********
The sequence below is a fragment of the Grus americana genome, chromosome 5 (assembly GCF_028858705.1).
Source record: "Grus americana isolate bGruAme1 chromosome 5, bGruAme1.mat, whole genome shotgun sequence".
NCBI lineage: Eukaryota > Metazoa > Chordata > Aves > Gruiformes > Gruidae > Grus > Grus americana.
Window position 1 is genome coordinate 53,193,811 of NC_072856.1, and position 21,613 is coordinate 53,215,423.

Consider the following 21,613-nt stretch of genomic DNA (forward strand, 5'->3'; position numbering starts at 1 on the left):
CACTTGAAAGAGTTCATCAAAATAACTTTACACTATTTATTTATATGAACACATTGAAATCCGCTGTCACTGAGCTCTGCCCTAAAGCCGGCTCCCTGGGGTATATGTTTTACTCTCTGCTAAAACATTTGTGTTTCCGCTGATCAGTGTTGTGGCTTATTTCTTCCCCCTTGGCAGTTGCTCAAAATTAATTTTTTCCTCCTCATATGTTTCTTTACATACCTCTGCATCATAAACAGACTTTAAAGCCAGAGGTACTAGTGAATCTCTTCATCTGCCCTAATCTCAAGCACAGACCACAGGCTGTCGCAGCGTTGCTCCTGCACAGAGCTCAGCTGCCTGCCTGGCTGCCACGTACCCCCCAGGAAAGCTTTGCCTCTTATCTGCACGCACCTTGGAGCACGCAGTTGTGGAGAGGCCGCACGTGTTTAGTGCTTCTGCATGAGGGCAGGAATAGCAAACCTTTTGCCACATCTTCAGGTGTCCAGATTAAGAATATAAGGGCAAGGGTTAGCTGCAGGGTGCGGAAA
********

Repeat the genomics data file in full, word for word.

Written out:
The sequence below is a fragment of the Grus americana genome, chromosome 5 (assembly GCF_028858705.1).
Source record: "Grus americana isolate bGruAme1 chromosome 5, bGruAme1.mat, whole genome shotgun sequence".
NCBI lineage: Eukaryota > Metazoa > Chordata > Aves > Gruiformes > Gruidae > Grus > Grus americana.
Window position 1 is genome coordinate 53,193,811 of NC_072856.1, and position 21,613 is coordinate 53,215,423.

Consider the following 21,613-nt stretch of genomic DNA (forward strand, 5'->3'; position numbering starts at 1 on the left):
CACTTGAAAGAGTTCATCAAAATAACTTTACACTATTTATTTATATGAACACATTGAAATCCGCTGTCACTGAGCTCTGCCCTAAAGCCGGCTCCCTGGGGTATATGTTTTACTCTCTGCTAAAACATTTGTGTTTCCGCTGATCAGTGTTGTGGCTTATTTCTTCCCCCTTGGCAGTTGCTCAAAATTAATTTTTTCCTCCTCATATGTTTCTTTACATACCTCTGCATCATAAACAGACTTTAAAGCCAGAGGTACTAGTGAATCTCTTCATCTGCCCTAATCTCAAGCACAGACCACAGGCTGTCGCAGCGTTGCTCCTGCACAGAGCTCAGCTGCCTGCCTGGCTGCCACGTACCCCCCAGGAAAGCTTTGCCTCTTATCTGCACGCACCTTGGAGCACGCAGTTGTGGAGAGGCCGCACGTGTTTAGTGCTTCTGCATGAGGGCAGGAATAGCAAACCTTTTGCCACATCTTCAGGTGTCCAGATTAAGAATATAAGGGCAAGGGTTAGCTGCAGGGTGCGGAAA